When I was a teenager, my Dad had a poster in his high school vice-principal office that featured a picture of a bird’s nest with blue eggs in it. The caption read: “most of life is getting ready.”
I really didn’t like that poster because it was all about patience and I was all about getting on with the next thing. I was always about what comes next: finish high school, go to university, get the job.
It took a long time for those lessons in patience to sink in and for me to accept that much of life is getting ready. And a lot of the getting ready is hidden, behind the scenes, like what’s going on in those blue eggs in that poster’s nest.
It’s a lot like how we spend our summers when we’re involved in teaching that follows the traditional academic year cycle (which excludes our clerks and clerkship faculty who learn and teach year-round).
At UG, especially for the upcoming pre-clerkship academic year, we spend a lot of the summer getting ready. The Education Team, Course Directors and teaching faculty are looking at course evaluation reports and looking at where improvements and changes are needed. The Curricular Coordinators are getting everything set in MEdTech so things run smoothly. And a multitude of other behind-the-scenes support team members are quietly getting on with getting ready. While the end results of all this preparation are evident, the tremendous amount of work involved usually isn’t.
For planning purposes, we need to think ahead, look at the big picture and always be thinking of the next thing. But for teaching and learning, being in the moment matters, too. And, sometimes, you’re in the moments that are about getting ready.
Sometimes we dismiss the “getting ready” stage as a holding pattern, as mere waiting. It’s not the “good stuff” or the “important stuff”. But getting ready is every bit as important as what comes next. Without getting ready, the good stuff can’t happen.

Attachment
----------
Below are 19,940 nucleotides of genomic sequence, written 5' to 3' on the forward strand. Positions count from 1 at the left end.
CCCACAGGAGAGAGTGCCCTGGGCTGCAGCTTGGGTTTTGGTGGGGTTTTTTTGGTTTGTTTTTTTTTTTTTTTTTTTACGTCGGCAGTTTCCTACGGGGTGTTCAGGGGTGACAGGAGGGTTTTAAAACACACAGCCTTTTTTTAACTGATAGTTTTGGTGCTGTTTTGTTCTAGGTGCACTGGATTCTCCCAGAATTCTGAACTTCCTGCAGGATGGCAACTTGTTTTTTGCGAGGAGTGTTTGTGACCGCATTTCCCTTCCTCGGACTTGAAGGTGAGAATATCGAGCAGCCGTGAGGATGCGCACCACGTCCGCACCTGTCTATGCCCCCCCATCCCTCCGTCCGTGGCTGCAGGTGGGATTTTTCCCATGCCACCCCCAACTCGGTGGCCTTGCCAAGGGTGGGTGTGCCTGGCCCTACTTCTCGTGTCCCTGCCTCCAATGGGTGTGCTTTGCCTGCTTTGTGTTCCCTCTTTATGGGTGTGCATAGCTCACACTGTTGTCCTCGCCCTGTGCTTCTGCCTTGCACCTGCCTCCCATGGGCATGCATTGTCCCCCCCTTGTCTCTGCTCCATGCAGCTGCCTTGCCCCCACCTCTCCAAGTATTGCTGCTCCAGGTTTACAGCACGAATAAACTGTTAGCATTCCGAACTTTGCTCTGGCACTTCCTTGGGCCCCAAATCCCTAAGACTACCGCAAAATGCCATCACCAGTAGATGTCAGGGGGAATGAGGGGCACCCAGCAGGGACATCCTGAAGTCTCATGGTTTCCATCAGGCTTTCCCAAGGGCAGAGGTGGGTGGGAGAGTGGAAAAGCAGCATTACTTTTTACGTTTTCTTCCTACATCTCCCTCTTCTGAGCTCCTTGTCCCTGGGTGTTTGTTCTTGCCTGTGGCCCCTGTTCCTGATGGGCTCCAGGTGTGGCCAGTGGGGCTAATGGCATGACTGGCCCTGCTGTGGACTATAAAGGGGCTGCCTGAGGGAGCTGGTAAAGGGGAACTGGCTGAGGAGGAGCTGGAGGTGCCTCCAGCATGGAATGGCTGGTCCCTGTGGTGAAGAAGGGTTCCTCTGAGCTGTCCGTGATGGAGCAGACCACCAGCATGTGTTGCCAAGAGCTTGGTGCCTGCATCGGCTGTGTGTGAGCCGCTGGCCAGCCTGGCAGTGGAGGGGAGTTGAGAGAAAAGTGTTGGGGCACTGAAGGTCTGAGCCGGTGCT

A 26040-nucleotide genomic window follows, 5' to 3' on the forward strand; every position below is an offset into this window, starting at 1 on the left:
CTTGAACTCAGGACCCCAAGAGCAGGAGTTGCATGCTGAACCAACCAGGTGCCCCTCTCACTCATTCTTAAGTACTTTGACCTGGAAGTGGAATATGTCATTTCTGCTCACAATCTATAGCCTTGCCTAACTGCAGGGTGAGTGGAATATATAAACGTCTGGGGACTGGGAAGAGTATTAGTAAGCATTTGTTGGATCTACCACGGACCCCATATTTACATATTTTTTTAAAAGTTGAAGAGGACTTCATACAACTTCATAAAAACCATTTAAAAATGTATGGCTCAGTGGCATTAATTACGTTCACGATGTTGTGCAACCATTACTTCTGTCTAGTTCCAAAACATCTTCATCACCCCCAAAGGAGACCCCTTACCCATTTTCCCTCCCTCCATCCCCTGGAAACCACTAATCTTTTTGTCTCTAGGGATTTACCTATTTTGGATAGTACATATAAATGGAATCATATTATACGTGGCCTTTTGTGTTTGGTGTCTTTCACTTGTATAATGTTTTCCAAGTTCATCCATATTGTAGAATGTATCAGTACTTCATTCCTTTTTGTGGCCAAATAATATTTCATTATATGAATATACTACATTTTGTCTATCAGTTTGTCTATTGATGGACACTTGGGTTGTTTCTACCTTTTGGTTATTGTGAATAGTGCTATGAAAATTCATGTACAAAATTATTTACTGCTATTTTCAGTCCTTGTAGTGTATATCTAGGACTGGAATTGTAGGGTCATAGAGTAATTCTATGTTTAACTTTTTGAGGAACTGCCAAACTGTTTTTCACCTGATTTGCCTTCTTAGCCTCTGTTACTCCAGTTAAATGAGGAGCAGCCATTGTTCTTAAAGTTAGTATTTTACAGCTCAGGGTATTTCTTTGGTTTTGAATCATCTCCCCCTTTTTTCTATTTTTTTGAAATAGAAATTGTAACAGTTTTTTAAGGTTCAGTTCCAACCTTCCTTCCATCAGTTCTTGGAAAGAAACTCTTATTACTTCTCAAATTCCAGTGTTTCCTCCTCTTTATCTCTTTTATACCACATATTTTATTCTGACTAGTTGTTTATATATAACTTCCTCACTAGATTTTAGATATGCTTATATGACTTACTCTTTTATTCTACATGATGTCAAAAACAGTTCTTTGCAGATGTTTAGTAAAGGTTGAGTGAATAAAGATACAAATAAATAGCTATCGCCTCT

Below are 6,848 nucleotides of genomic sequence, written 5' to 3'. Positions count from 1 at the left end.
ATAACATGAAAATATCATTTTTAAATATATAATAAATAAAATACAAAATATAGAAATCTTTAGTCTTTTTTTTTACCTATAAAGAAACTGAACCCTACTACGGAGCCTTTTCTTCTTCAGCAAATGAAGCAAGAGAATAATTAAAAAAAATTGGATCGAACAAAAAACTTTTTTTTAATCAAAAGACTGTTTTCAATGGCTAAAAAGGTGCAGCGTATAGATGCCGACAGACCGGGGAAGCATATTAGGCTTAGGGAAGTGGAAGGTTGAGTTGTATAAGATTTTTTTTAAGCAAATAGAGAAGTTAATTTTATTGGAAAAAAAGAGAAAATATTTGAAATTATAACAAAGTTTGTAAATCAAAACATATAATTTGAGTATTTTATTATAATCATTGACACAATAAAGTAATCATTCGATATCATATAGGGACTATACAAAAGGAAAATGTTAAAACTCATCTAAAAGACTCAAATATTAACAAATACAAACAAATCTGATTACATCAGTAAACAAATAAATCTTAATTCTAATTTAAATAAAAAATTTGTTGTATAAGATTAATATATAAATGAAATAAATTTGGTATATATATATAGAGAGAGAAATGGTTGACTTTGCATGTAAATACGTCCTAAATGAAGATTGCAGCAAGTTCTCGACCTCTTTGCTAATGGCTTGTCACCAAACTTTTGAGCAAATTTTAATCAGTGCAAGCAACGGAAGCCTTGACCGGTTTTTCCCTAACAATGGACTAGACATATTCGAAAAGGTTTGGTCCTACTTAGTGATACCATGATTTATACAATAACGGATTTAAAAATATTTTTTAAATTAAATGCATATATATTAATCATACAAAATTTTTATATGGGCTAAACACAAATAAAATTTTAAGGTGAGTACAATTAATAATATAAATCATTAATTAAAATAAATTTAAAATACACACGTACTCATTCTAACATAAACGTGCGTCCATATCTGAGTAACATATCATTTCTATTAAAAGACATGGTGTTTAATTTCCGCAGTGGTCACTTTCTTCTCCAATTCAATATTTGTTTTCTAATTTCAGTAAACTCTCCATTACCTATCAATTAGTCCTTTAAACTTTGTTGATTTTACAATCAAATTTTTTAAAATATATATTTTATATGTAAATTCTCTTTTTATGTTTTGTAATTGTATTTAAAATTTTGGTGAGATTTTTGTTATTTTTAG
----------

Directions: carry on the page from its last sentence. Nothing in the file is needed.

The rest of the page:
Think about the last big celebration you took part in (maybe for a birthday or special holiday). Did it involve presents? Did you take some time to find the perfect gift, picking out wrapping paper and bows, maybe a special card? Did the recipient take a moment to appreciate that effort or tear right in? Maybe you were the recipient. Did you savor the moment, or dive right in? My Mom always insisted we read the card first, how about you? Regardless of slow savoring or exciting unwrapping, it was a special moment, that made the preparation – the getting ready – worth it.
Sometimes getting ready is taking a breather (as we hope our pre-clerkship students are doing with their summer!) or augmenting skills, and sometimes is doing all the necessary preparation to make things run smoothly for the “big” event. It’s important to recognize that, from a pedagogical perspective, this getting ready – either course prep, or “introduction to” instruction – isn’t wasted time, but necessary steps along the way.
So be in the moments of getting ready.
Meanwhile, we’ll get back to work reviewing course evaluation feedback, revising preparatory materials and SGL sessions. Looking at which learning event worked well and which need some tweaking and which need a major overhaul. Are assessments well-mapped to learning objectives? Is the rubric clear or can we improve that? What about annotating those objectives….
(And, as always, if you’re in need of help with any of the above, get in touch. We’re here to help).